How to Remove Water Stains from Fabric: Step by Step

Accidents happen, especially When food and kids are involved! Staining a perfectly good fabric because of an inevitable incident is a common problem. Whether it is the table cloth, carpets, the favourite sofa or freshly washed sheets, removing a water stain can get tricky but not impossible!

To remove water stains from fabric, you need to act quickly. The longer the stain is left to sit on the material, the harder it gets to remove. While ordinary bleach and soap can dilute the water stain, it could also ruin and permanently damage the fibres and it can sometimes leave a discoloured patch on the fabric and worsen the matter.

So if you have water-stained fabric that needs immediate attention, here are a few easy steps to remove even the most prominent stains from any material.

What Causes Water Stains on Fabric?

To permanently remove water stains from any fabric, you need to know the reason why these stains occur. You can identify the cause of the problem by distinguishing the types of water stain based on the colour of the stain.

Here are the leading causes of water stains:

Black Water Stain

If you find the water stain on the fabric is dark in colour, it is probably due to excess minerals in the water. Regular water contains mineral deposits such as iron, magnesium and hydrogen sulphates.

When water contains a higher composite of these minerals, it tends to darken fabrics. This stain is most prominent on white fabrics. It can leave a patch of dark and round stain or dull the colour of the material.

To prevent such black water stains due to excessive minerals in water from recurring, treat the water with mineral water filters. Water filters with reverse osmosis system remove excess minerals and turn even hard water from ponds and lakes to soft, drinkable water.

Pink Water Stains

If the watermark on the fabric is pinkish in colour, it is probably due to organic contaminants. Bacteria found in food, water, wine and fruits often leave a pink stain.

Natural bacterial growth due to low chlorine in the water from well water and city water also discolours fabric.

To balance out the chlorine content in the water, treat it with a periodic bleach treatment or add chlorine. This step will increase the alkaline content and prevent bacterial growth.

Bluewater Stain

When there is an imbalance in the PH level in the water, it can leave a bluish mark on fabrics. The PH level gets disrupted when there is too much carbon dioxide in it due to photosynthesis, respiration, and decomposition of organic matters.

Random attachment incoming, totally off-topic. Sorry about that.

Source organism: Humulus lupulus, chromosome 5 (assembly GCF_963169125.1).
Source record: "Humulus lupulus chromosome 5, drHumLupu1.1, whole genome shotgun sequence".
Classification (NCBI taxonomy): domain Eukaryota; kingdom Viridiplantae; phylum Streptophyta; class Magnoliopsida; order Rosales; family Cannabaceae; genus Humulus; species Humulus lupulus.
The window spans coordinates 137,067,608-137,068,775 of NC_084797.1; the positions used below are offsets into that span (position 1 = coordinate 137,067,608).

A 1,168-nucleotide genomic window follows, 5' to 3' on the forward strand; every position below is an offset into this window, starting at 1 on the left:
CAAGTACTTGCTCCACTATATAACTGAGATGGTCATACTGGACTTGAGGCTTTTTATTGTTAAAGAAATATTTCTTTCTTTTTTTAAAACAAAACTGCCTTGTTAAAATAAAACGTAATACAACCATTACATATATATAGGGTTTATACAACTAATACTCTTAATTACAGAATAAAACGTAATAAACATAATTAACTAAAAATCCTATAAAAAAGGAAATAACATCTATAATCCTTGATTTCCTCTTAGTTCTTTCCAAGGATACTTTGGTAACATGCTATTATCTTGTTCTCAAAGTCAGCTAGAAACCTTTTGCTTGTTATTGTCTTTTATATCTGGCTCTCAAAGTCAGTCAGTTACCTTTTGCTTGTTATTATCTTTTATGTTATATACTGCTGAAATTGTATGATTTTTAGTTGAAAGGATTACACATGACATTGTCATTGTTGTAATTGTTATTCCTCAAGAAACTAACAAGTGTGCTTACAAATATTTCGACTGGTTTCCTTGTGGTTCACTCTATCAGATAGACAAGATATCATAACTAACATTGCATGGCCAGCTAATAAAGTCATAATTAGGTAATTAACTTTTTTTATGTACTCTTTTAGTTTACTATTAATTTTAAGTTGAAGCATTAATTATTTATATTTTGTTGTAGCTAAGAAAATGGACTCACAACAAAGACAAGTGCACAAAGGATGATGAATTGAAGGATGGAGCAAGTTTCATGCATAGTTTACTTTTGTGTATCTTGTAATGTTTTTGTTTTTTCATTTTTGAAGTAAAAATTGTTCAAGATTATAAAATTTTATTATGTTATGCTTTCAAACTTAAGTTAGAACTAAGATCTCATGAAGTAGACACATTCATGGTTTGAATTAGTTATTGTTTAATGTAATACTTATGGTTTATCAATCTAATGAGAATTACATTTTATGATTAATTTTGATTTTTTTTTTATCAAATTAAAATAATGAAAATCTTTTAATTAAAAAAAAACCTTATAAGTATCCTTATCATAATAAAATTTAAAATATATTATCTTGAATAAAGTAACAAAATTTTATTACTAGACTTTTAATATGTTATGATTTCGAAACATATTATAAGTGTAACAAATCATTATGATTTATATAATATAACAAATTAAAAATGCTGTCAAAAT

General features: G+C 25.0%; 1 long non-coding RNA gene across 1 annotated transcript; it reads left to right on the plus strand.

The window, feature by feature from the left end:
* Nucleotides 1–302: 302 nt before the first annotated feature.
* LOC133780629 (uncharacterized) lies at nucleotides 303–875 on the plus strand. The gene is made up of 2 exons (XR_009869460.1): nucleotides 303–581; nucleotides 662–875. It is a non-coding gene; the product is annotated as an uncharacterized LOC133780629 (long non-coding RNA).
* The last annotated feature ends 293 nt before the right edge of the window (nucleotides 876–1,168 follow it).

When pH balance is disrupted, it becomes acidic and causes the fabric to lighten or discolour with a blue tint. To prevent blue water stains for returning, treat the water with sodium bisulphate or baking soda and some muriatic acid.

Red or Light Brown Water Stains


When there is too much iron in the water, it leaves a reddish stain on the fabric. Water is mostly prone to cause rust-like stains on clothes if iron minerals get oxidized. If this is a recurring problem, it is best to treat it with a water softener or through reverse osmosis filters.

You can remove iron water stain on fabric by using bleach and detergent. But to remove a patch of stain from coloured fabric without ruining it, you will need to follow the detailed procedure below.

Can Dry Cleaners Remove Water Stains?

While it is easy on washable fabric, removing water stains from non-washable laundry requires spot treatment.

Some dry cleaners provide customized service that entails spot treatment for an extra fee. However, these services are often exceptional. Most dry cleaners miss the spot unless you instruct them, especially when the stain is in a hidden area.

The practice used by dry cleaners to remove water stain is a chemically treated method. It is pretty simple and easy to follow, even at home, using common laundry and household items.

If you prefer treating the fabric by yourself, read on for some simple tips and tricks. Firstly, there are different mixtures you can use to remove water stains.

For earthy stains like fruit juice, colas, tea, red wine and coffee, the solution is a mixture of these ingredients:

  • 2 ounces of dishwashing detergent and a degreaser
  • 2 ounces white vinegar
  • Two ounces of water

For body stains such as protein, mucus, blood, milk, or perspiration use the following mixture:

  • Two tablespoons of water
  • A teaspoon of ammonia
  • A teaspoon of hydrogen peroxide
  • Teaspoon of detergent

Step by Step Method to Remove Water Stains From Fabric

  1. Place a clean towel or white cloth below the stained fabric.
  2. Wet the stained spot with a sprayer, concentrating on the outline of the stain.
  3. Spread the solution on the spot and lightly scrub it with another clean cloth or a brush.
  4. Dab off the excess solution by patting it with a dry cloth.
  5. Blot it immediately with a wet and absorbing towel to remove the definition from the edge of the stain.
  6. Once the edges blend with the rest of the fabric, place a dry cotton fabric over it and iron over it.
  7. Make sure the iron is set at medium heat to expedite the drying process by evaporating the wet part of the fabric.

Once the fabric is dry, you can proceed with the usual cleaning instructions.

Points to Remember While Removing Water Stains

Before following the simple steps, test the solution on an inconspicuous area of the fabric to make sure that the colour doesn’t bleed.

Another tip to ensure that the water stain does not recur is to rinse it thoroughly with cold water before putting it in the washer if the fabric is washable.

By following these simple tips, you can save expenditure on laundry service fees. Removing stains at home not only prevents you from exposure to harsh chemicals but also expedites the process.

So next time you have an unavoidable incident, simply get a clean towel and dab away the stain on any fabrics.